ST ANDREWS, traditional home of golf, where Louis Oosthuizen won The Open last weekend, has no apostrophe.
St Andrew’s, home of Birmingham City Football Club, has one.
You may never have noticed this obscure distinction before – and if you have, you may not think it matters a whole lot. But as a sports sub-editor (which I have been, among other things, for more than 30 years), it’s the kind of thing I’m supposed to know.
Then there’s the case of Newcastle United’s ground.
I was virtually raised as a football fan on its terraces. Throughout the 1980s I was a regular attender in its press box.
Its name, as I’ve known well most of my life, is St James’s Park. Except that apparently it isn’t any more.
We were discussing this the other day around the sports desk of the other paper where I work. (You get such interesting discussions round sports desks.)
The conclusion that was reached is that the famous old Tyneside stadium should now be referred to as St James’ Park.
Indeed, horror of horrors, against all tradition and well-established pronunciation, the club itself, on its website and its headed stationery, has now lost the second ‘S’.
Never mind that this flies in the face of the grammatical rule that I, like most of us, was brought up with.
St James, being singular, needs an apostrophe and an ‘S’ after his name to denote his possession (or, in this case, a dedication).
St James’ suggests something jointly owned by (or dedicated to) several people, each of them called St Jame.
Or is that being too pedantic?
News rooms are full of people who think such things do matter.
I’ve had colleagues who get quite hot under the collar about the use of apostrophes.
About whether “aging”, unlike raging, staging or paging, should have an ‘E’ in the middle.
About whether “under way” should be one word or whether “anymore” should be two (you can see above what I think about that one).
The astonishing sales achieved by books such as Lynne Truss’s (NOT Lynne Truss’) Eats Shoots And Leaves suggests that plenty of other people care about such things too.
I once wrote a book about it myself. Not a bestseller, unfortunately, but one aimed exclusively at Evening Star journalists.
It was the paper’s Style Guide, in which – among a great many other things – I stipulated all the above points about spellings and apostrophes.
My version is now being updated by another journalist, as these things must be from time to time.
Language changes. An earlier guide insists on the spellings “to-day”, “to-morrow”, “un-likely” and “any-way”, which may already have been a little old-fashioned when it was written.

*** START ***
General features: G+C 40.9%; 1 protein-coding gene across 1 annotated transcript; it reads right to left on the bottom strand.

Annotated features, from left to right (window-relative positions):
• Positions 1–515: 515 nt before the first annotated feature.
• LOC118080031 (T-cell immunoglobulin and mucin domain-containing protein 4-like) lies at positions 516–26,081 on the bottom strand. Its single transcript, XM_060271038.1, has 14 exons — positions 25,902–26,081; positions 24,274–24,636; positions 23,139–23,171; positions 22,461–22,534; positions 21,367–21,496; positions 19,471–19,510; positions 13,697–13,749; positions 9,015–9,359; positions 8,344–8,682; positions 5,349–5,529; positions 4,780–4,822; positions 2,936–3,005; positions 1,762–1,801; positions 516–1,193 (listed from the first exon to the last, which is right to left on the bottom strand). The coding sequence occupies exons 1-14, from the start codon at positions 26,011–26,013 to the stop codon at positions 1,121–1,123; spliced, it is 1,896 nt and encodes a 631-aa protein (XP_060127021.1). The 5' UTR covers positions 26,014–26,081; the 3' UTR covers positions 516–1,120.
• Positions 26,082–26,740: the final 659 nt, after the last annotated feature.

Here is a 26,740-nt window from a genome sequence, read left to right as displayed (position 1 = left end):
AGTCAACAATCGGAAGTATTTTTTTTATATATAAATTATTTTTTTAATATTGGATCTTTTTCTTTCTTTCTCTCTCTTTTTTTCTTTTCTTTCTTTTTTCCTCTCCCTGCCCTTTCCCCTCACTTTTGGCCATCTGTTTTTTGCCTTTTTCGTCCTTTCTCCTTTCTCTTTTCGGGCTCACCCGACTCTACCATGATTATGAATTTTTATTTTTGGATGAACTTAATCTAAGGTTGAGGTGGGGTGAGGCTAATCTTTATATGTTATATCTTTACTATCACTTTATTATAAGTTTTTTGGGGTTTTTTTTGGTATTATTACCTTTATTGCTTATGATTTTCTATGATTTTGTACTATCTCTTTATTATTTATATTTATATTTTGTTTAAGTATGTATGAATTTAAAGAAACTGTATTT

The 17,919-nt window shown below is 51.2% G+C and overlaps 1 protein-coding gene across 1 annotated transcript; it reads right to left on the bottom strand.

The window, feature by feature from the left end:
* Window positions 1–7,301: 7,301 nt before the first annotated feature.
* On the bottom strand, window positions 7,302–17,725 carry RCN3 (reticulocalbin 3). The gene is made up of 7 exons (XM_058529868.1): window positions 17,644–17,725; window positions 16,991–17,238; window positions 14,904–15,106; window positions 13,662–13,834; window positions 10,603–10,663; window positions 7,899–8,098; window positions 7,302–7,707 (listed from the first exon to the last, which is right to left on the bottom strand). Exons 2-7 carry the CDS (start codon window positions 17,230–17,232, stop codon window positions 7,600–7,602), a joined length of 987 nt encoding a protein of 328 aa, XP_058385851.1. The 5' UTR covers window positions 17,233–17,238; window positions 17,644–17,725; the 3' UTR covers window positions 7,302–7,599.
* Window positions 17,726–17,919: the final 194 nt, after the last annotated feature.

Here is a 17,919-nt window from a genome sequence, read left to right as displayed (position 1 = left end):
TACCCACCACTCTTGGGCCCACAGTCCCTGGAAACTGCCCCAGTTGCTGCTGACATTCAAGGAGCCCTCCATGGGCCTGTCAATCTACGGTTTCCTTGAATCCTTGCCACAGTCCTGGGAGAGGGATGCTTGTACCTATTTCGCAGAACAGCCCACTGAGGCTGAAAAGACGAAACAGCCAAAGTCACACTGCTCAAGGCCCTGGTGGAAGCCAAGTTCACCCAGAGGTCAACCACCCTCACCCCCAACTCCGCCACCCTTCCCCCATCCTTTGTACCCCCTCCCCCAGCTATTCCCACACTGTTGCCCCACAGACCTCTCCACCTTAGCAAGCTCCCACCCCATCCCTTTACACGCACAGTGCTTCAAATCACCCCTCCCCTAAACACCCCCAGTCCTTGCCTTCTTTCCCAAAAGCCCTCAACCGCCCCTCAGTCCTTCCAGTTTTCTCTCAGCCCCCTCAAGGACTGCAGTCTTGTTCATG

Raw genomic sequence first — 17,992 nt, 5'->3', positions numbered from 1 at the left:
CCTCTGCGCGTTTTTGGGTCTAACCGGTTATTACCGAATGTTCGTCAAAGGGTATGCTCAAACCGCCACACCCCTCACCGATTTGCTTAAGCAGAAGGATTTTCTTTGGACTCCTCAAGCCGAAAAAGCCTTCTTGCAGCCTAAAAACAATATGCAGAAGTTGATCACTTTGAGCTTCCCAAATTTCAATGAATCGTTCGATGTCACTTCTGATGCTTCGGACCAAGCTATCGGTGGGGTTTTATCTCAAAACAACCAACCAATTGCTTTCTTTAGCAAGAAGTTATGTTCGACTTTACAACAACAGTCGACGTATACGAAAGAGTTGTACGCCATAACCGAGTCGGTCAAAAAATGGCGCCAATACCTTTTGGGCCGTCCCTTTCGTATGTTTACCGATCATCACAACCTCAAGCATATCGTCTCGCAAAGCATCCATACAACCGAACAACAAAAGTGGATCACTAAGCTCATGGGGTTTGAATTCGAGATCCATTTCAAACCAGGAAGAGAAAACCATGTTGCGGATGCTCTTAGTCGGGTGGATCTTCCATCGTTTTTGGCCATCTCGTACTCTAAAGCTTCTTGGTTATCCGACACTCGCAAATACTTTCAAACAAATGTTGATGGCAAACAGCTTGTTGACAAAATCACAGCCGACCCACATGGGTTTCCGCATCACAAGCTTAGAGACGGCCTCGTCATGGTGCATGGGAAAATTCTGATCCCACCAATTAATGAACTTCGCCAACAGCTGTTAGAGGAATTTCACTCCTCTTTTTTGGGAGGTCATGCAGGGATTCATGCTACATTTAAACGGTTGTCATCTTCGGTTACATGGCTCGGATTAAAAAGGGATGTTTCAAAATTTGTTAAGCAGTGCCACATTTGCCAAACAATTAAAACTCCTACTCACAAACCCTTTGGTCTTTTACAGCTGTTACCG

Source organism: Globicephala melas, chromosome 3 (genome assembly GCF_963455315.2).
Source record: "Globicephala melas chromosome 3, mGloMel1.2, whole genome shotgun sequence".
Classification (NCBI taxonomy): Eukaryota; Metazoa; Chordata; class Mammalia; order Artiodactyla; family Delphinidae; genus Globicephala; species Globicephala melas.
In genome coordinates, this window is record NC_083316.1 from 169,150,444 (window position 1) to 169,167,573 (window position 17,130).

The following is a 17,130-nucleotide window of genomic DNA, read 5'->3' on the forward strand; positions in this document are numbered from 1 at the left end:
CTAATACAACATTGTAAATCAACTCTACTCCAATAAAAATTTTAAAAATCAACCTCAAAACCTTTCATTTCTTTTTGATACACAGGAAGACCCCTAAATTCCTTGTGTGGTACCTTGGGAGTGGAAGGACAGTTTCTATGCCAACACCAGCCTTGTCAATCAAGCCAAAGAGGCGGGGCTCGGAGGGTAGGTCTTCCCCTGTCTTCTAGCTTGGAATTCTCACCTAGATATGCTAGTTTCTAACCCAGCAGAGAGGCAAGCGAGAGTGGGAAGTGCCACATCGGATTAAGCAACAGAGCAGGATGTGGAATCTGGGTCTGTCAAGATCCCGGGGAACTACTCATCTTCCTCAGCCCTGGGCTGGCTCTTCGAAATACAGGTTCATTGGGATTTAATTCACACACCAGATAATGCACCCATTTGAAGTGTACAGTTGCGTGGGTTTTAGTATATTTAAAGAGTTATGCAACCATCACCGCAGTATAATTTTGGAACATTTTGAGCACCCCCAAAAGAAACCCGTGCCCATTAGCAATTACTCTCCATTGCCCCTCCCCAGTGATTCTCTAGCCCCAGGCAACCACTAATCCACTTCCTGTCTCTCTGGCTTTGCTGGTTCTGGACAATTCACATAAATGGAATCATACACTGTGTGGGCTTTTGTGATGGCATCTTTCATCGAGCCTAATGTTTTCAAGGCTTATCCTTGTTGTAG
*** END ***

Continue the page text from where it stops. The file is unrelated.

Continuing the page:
Modern habit suggests that “underway” probably has contracted from two words into one.
It seems bizarre, looking back, that I used to care either way.
One of the things I found while writing my guide was that the more I considered each entry – whether, for example, a free-kick should be taken with a hyphen – the more arbitrary it seemed. And the less important.
(An earlier arbiter of style would have seen red at that last comment. To begin a sentence with “And” – aargh! And yet… )
Does it still make sense to insist that “decimate” should mean reduce by exactly one tenth? Or should we accept that it now denotes vaguer, usually greater, damage?
There was a time when it would have made me quite cross to see St James’s Park reduced to St James’. But why should it?
Now I find I really don’t care anymore. Well, not much anyway…
A Cable tied in knots
AS a statement of political analysis it was straightforward enough:
“We face the prospect of rule by charming and utterly inexperienced young men armed only with a sense of entitlement to run the family estate.”
Some of us might struggle to see the charm, but essentially that’s a fair description of the incoming Tory government.
The irony is that the man who wrote it, leading LibDem Vince Cable, is himself now a lesser member of that very government.
And I wonder how George Osborne – as chancellor, effectively Cable’s immediate boss – feels about this honest assessment: “I never rated George’s understanding of financial and economic matters.”
The quotes come from Cable’s memoir, Free Radical. Originally published last November, it has just appeared in paperback.
The intervening election, and the job it propelled Cable into, will no doubt have given his book a good sales push – as well as making it a rather squirmy read.
Cable may still manage to sound mostly as if he’s talking more sense than any of his new colleagues.
But he can hardly be called radical any more. And certainly not free.